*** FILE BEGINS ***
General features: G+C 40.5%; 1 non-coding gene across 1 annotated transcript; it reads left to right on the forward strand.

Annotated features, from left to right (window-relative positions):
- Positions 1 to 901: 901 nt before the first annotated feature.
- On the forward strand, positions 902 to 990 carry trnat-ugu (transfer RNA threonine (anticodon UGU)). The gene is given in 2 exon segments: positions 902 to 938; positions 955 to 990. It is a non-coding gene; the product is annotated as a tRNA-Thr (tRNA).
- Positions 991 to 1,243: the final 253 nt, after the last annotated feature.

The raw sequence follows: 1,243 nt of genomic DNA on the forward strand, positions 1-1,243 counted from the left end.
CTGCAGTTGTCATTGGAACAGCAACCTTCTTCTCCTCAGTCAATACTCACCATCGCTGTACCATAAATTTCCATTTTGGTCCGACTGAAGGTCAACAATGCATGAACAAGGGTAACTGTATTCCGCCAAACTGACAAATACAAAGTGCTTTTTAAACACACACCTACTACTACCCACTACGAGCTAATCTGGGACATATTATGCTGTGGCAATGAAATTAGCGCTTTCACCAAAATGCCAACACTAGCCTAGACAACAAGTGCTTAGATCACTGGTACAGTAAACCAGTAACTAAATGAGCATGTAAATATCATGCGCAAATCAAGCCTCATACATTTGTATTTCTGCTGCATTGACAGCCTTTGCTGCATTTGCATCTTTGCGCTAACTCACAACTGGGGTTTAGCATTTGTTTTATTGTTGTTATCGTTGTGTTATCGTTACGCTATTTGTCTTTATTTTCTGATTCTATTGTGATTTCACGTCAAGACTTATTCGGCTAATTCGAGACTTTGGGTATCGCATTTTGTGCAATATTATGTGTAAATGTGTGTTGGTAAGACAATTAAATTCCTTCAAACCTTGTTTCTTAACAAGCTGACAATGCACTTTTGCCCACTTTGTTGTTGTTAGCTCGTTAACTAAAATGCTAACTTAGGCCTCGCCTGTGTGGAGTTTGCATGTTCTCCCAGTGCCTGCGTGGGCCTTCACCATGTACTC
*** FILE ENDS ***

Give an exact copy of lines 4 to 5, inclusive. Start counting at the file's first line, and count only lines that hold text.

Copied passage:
- On the forward strand, positions 902 to 990 carry trnat-ugu (transfer RNA threonine (anticodon UGU)). The gene is given in 2 exon segments: positions 902 to 938; positions 955 to 990. It is a non-coding gene; the product is annotated as a tRNA-Thr (tRNA).
- Positions 991 to 1,243: the final 253 nt, after the last annotated feature.